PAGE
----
The Right Mindset for Every Christian Single

I was visiting with my best friend in her matrimonial home when she told me something that I can't forget in a hurry. She has a good marriage, her husband is a good and caring man, a caring father.

Not regretting her marriage, she however, made a statement saying how much she sometimes find the issue of submission hard to bear, the fact that she has lost that liberty which singles enjoy of being able to make decisions for themselves without consulting and getting the approval of a spouse.

We both laughed, but the point she passed across was that marriage is not something singles should be eager to jump into for the sake of status.

Sex and companionship are good reasons to seek marriage, but singles must understand that marriage has its own challenges which can be nasty if the covenant is entered into for the wrong reasons and with the wrong person.

You can find fulfillment as a single. You don’t need to wait for marriage to be fulfilled.

Right now, God wants you to live a life of contentment, maximizing the potentials and advantages of singleness even while you wait for marriage.

Satisfaction or fulfillment as a Christian single is not a state of self-sufficiency or the absence of the desire for marriage. It is also not an absence of the challenges of being unmarried.

Rather, it has more to do with looking at singleness as a normal life; refusing to see singleness as a miserable, inferior, and second-class living.

It is refusing to see singleness as a curse and marriage as a blessing to be sought after at whatever cost.

Everyone is single at one time or another. Singleness is not a curse, it is a stage of life.

As a Christian Single, you can know you are contented and fulfilled when you desire marriage, but are not desperate for it.

Your mind plays a vital role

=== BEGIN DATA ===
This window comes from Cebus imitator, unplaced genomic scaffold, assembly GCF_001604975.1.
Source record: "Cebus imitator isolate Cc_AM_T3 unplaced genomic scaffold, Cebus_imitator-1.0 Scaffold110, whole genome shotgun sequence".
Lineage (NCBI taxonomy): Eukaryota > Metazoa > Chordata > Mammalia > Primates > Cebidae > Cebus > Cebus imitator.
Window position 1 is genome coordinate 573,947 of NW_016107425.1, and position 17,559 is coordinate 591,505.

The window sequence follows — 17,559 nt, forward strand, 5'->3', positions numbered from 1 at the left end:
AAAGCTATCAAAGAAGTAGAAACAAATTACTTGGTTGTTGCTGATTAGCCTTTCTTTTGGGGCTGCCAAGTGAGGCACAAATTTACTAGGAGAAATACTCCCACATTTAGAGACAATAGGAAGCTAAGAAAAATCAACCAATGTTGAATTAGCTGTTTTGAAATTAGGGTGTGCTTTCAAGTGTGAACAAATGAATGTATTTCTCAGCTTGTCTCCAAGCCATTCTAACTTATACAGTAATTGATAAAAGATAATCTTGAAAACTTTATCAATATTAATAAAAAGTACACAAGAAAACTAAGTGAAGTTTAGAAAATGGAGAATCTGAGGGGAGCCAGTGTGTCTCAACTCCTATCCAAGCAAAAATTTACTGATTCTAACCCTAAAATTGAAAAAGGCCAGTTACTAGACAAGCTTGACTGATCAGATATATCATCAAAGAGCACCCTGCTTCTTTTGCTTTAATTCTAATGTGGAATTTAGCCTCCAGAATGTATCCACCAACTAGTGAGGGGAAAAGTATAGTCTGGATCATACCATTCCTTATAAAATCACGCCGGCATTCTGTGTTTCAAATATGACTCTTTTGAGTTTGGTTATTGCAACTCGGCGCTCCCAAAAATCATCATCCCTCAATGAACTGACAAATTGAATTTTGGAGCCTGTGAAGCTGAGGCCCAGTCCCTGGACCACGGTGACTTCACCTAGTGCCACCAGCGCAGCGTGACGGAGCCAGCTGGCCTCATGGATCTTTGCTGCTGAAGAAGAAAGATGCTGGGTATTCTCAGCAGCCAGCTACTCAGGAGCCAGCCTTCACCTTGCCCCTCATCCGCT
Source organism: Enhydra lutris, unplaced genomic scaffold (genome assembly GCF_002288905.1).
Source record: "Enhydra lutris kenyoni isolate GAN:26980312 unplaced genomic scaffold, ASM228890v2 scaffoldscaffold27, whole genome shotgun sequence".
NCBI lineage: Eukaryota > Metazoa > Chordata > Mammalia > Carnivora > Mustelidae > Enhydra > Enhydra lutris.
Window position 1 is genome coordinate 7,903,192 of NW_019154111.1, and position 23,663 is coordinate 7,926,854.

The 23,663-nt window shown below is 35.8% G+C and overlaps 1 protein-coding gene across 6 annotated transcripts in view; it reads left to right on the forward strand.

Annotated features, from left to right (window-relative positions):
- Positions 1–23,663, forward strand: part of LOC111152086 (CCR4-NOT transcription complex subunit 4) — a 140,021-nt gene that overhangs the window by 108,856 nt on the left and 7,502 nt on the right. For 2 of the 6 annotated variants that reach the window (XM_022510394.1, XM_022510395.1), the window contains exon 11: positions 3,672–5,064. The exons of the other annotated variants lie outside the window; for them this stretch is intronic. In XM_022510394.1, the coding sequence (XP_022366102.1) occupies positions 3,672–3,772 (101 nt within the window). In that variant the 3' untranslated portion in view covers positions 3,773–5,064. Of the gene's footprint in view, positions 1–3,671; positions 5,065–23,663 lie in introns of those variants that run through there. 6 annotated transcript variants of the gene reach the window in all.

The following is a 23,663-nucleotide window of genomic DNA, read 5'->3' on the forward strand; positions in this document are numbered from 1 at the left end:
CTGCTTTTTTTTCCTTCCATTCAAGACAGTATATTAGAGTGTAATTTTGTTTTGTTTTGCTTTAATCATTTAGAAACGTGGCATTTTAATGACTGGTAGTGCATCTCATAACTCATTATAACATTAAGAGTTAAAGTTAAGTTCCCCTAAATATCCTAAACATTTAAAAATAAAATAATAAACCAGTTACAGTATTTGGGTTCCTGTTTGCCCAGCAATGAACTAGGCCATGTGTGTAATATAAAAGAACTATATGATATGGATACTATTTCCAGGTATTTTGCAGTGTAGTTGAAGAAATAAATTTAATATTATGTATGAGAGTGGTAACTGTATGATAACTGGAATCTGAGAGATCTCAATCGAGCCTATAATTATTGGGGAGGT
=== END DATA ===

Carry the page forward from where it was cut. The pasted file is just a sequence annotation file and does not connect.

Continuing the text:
The mindset you have as a Christian single determines whether you will enjoy or not enjoy this stage of life.

It will affect how you embrace and face the challenges of singleness.

It will also affect your general comportment in regards to relationships and marriage.

Your mindset may be a product of your upbringing and/or the influence of your environment.

For example, if you’re a Christian single in a church environment where singleness is made fun of or demonized, where marriage for the status’ sake is glorified, where there is stigma to being single at a certain age, you may dislike your life and ignore the impact you could be making as a single.

Contrarily, if you are to be found in environments where marriage is held in high esteem, and the single is encouraged to live a good Christian life and to prepare for an enjoyable marriage, your perspective on singleness and marriage will be different.

One way of avoiding finding marriage unsatisfactory is to have a right mindset as a single.

1. Marriage is not an escape from a miserable life

Adam was not miserable when God brought to him Eve, neither did God bring a miserable Eve to Adam. God saw the man was in need, not misery, and brought a suitable helper and companion for him.

Marriage satisfies but not completely. Your primary source of satisfaction is God. If God cannot satisfy you, nothing and no one else will do.

When God is allowed to fill the void in your heart which only he can satisfy, you will seek to be married in order to get marriage fulfill its own singular purpose.

A spouse cannot and should not play the role of God in your life.

Your second source of satisfaction should come from appreciating and accepting your worth and uniqueness as a person. Then you can be able to give and receive love in a healthy way.

If you hate who you are, you will either not have the right standards for the kind of mate you want, or you will so much expect perfection and flawlessness from your mate in order to compensate for your insecurities; and that can wear them out.

Especially for the female, you must not comport your life as if you’re just languishing and drifting along, waiting for a guy to come give you a reason to live for. That is ungodly.

A Christian single should be in the pursuit of God and his plan for them even while desiring and expecting marriage.

If your life as a single is miserable, marriage may make it twice miserable.

2. A good marriage is better than just being married

A good marriage doesn’t come by accident; it is prepared for.